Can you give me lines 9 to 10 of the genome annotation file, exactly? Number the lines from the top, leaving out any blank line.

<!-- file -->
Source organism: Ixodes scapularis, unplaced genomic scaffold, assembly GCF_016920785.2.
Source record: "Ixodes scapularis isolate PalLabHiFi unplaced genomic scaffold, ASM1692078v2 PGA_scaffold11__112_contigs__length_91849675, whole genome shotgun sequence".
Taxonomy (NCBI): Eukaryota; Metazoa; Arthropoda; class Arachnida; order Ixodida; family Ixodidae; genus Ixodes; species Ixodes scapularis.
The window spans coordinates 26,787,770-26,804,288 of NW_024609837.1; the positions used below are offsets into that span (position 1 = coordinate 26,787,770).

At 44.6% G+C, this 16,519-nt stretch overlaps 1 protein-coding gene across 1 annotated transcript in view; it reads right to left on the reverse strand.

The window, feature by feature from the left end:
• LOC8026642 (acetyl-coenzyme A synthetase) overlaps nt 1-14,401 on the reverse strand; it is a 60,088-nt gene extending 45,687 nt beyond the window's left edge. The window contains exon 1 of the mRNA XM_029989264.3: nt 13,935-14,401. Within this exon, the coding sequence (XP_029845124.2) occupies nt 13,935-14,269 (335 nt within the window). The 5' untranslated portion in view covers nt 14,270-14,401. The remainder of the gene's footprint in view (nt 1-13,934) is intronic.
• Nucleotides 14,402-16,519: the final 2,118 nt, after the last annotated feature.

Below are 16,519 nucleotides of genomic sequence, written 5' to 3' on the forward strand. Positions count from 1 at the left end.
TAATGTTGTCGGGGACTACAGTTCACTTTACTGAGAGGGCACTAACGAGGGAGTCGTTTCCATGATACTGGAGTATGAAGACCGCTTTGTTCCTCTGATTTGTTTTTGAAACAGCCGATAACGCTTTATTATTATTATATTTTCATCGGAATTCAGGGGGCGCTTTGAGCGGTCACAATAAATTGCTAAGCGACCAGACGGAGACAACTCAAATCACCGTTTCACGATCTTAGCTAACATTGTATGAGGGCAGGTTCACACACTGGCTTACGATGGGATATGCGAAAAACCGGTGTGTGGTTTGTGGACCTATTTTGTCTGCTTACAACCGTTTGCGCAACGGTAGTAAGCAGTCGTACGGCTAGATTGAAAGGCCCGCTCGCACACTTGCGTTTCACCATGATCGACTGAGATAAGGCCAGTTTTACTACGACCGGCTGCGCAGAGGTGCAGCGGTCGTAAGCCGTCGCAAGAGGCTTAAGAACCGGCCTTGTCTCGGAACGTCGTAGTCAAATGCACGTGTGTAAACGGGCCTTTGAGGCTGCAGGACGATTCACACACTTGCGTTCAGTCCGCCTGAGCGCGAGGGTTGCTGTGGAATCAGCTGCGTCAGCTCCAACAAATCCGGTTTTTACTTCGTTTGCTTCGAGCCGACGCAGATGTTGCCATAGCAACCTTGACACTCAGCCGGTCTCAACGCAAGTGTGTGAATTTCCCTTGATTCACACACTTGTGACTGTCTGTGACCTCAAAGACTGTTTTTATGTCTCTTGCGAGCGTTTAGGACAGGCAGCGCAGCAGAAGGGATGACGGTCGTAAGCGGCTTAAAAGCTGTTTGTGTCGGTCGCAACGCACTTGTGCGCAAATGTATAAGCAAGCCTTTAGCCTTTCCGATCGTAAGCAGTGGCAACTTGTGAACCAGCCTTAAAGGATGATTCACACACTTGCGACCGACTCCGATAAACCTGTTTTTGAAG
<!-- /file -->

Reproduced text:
Below are 16,519 nucleotides of genomic sequence, written 5' to 3' on the forward strand. Positions count from 1 at the left end.
TAATGTTGTCGGGGACTACAGTTCACTTTACTGAGAGGGCACTAACGAGGGAGTCGTTTCCATGATACTGGAGTATGAAGACCGCTTTGTTCCTCTGATTTGTTTTTGAAACAGCCGATAACGCTTTATTATTATTATATTTTCATCGGAATTCAGGGGGCGCTTTGAGCGGTCACAATAAATTGCTAAGCGACCAGACGGAGACAACTCAAATCACCGTTTCACGATCTTAGCTAACATTGTATGAGGGCAGGTTCACACACTGGCTTACGATGGGATATGCGAAAAACCGGTGTGTGGTTTGTGGACCTATTTTGTCTGCTTACAACCGTTTGCGCAACGGTAGTAAGCAGTCGTACGGCTAGATTGAAAGGCCCGCTCGCACACTTGCGTTTCACCATGATCGACTGAGATAAGGCCAGTTTTACTACGACCGGCTGCGCAGAGGTGCAGCGGTCGTAAGCCGTCGCAAGAGGCTTAAGAACCGGCCTTGTCTCGGAACGTCGTAGTCAAATGCACGTGTGTAAACGGGCCTTTGAGGCTGCAGGACGATTCACACACTTGCGTTCAGTCCGCCTGAGCGCGAGGGTTGCTGTGGAATCAGCTGCGTCAGCTCCAACAAATCCGGTTTTTACTTCGTTTGCTTCGAGCCGACGCAGATGTTGCCATAGCAACCTTGACACTCAGCCGGTCTCAACGCAAGTGTGTGAATTTCCCTTGATTCACACACTTGTGACTGTCTGTGACCTCAAAGACTGTTTTTATGTCTCTTGCGAGCGTTTAGGACAGGCAGCGCAGCAGAAGGGATGACGGTCGTAAGCGGCTTAAAAGCTGTTTGTGTCGGTCGCAACGCACTTGTGCGCAAATGTATAAGCAAGCCTTTAGCCTTTCCGATCGTAAGCAGTGGCAACTTGTGAACCAGCCTTAAAGGATGATTCACACACTTGCGACCGACTCCGATAAACCTGTTTTTGAAG